Homily 25th Sunday Ordinary Time Cycle B September 23, 2018

Some conversations are a waste of breath and time. Such as “Who is the greatest?” Do these followers of Jesus really think that he’s going to stoop to their level and say, “Let’s see, should I pick Peter and Andrew as the greatest, or James and John as the greatest, or Philip and Bartholomew as the greatest, or, maybe Judas Iscariot will stop stealing money from the purse and become my greatest disciple?”

                It’s all a waste of breath and time. It’s downright immature and foolish, to think that Christ the Lord is going to choose sides, or he’s going to line them all up, look at them square in the eye, and say, “Okay, you Matthew the tax collector, you’re the greatest among this small group of followers of mine.” No wonder why they kept silent when Jesus asked them what they were arguing about on the way to Capernaum. Their honest answer would have made them look even more foolish than they already were. It would have revealed them to be the little children that they were spiritually.

                Also, this conversation was a waste of time because the greatest disciple, whom they all will come to know, she and Joseph already raised their Son in the tiny village of Nazareth for the past 30 years. His greatest disciple already gave birth to him. His greatest disciple was already born without the stain of original sin, destined to be assumed body and soul into heaven, sitting in the place where these guys want to sit, thinking they deserve that place.

Mary was called long before they were, and called to do something that was impossible for them to do. In her giving birth to the Savior, this entire “greatest” conversation is made possible, for without her loving “Yes” to Gabriel, heaven would be sadly silent to this very day. She’s the greatest among them, yet, we never hear such words coming from the lips of the Mother of God. She lacks their immaturity in her life, and is filled instead with the Spirit.

                St. James in his writing today is so correct, “You ask but do not receive, because you ask wrongly, to spend it on your passions.” This Scriptural verse couldn’t be more correct when placed alongside this Gospel of their arguing over who is the greatest among them.

We continue to go back many times to this observation about the Apostles concerning their growth as followers of Jesus. This conversation about who’s the greatest among them is like the low point in their understanding of what Jesus is calling them to. They think their lives are now going to be a cakewalk. That all is easy-peasy because they now personally belong to the Lord of the universe. And within that falsely confident thought they now argue within their own little circle about who’s number one. They match their big egos with their tiny understanding of the Man they walk with. And there’s still much of that today, where Christ is falsely represented by adults who are tricked into thinking they know Christ the Lord better than the holy people. Better than the handful of Mary’s of this world.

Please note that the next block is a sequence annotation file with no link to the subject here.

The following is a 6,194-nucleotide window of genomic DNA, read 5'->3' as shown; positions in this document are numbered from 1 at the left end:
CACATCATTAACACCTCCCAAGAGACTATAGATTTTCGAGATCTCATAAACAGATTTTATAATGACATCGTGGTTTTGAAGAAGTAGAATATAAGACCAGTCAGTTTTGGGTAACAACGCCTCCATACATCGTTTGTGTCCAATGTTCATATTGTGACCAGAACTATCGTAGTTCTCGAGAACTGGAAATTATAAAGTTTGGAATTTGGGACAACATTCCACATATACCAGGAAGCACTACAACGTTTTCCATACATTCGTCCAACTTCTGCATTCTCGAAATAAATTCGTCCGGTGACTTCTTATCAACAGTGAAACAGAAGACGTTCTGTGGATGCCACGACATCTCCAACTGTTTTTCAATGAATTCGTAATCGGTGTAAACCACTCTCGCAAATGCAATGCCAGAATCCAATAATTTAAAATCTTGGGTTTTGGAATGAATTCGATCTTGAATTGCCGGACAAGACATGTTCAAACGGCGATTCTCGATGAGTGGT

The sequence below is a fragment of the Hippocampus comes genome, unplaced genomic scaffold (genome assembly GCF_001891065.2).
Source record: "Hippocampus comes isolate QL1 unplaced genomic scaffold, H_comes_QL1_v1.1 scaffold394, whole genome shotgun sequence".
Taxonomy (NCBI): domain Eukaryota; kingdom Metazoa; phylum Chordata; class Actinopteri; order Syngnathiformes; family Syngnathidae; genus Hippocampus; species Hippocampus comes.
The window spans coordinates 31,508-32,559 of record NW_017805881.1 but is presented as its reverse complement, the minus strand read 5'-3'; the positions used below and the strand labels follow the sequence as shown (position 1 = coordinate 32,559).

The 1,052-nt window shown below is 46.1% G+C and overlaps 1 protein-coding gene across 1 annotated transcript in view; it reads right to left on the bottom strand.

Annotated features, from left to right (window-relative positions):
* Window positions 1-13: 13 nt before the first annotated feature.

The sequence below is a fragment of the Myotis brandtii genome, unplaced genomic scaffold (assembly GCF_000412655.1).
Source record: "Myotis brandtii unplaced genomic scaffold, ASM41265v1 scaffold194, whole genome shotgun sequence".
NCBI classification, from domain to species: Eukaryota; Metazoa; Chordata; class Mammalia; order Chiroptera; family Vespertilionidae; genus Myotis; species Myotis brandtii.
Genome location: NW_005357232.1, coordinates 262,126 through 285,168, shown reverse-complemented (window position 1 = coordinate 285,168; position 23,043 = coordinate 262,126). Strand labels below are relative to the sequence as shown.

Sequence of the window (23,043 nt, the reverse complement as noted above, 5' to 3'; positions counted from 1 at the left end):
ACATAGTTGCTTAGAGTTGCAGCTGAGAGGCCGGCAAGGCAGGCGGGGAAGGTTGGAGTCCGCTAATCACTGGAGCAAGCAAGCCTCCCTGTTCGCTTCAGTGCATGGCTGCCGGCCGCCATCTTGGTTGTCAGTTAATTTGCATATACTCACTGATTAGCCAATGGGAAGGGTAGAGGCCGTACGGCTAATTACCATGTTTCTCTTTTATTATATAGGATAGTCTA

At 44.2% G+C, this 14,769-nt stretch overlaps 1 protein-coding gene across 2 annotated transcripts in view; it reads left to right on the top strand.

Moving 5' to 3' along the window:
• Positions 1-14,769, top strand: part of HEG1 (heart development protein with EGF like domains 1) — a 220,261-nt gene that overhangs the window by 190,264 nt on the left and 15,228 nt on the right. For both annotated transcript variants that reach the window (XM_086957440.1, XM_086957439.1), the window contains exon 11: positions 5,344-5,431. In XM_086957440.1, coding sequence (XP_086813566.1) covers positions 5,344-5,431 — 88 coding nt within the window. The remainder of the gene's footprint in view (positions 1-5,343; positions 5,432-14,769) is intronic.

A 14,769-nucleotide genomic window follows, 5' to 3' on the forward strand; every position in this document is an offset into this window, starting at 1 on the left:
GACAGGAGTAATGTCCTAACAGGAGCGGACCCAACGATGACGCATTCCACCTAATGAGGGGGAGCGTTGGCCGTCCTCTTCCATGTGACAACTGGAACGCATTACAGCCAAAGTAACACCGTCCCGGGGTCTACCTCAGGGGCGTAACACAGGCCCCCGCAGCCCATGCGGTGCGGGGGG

And that’s what we find at the heart of this heated discussion they hold within earshot of Jesus, who can hear everything they talk about, probably shaking his holy head the few hours it takes them to walk to Capernaum. Our Lord must have been thinking as he walked along, “I can’t wait to see how this plays out! I can’t wait to ask these little children what they were talking about.” And, he does ask them. “What were you arguing about on the way?” The answer? Silence. The kind of silence you’re looking for when someone you’re with is talking to loud in public, in a restaurant, about politics, or sports, or religion, and you want to say “Shhhhhhhhhhhhhhhhhhhhhhh. Everybody is looking at us!”

You know what their silence to Jesus represents? It represents their admission of how dumb the conversation was. Of how misguided and ill-informed it was. That their story had many, many holes in it. They knew when Jesus asked them what they were arguing about, how little they understood what the Master was looking for from them. They were controlled by worldly thoughts, and not by their faith in him. My friends, don’t be controlled by worldly thoughts. Be controlled by your faith in Him, which brings us freedom.

What their silence also brings about is a small bit of growth, which is good. Making room for silence for Christ will do that, especially in our whacky world of noise. The Apostles’ silence to Jesus’ simple question of what they were arguing about is the perfect answer, when the spoken answer would have been, “We were arguing about who was the greatest, Lord. We’ll leave it up to you. Would you like to choose one of us so we can settle this issue?”

“Yes, I would. I’m glad you asked. I choose the woman who gave birth to me. She’s the greatest of my disciples, because she’s humble like this little child in front of you, and not arrogant like you adults who act like little children. She’s the greatest disciple because in heart and mind she has already died for me in her silence, Our Lady of Sorrows. And when you guys finally come home after drinking from my cup of martyrdom, you’ll see her standing next to me.”

Silence is good. Make room for silence in your life for Christ. When Jesus asked them the question, unknowingly they gave the best answer: silence. In their silence, they took one step toward growth in their understanding of what discipleship for Christ truly means, which begins and ends with being a servant.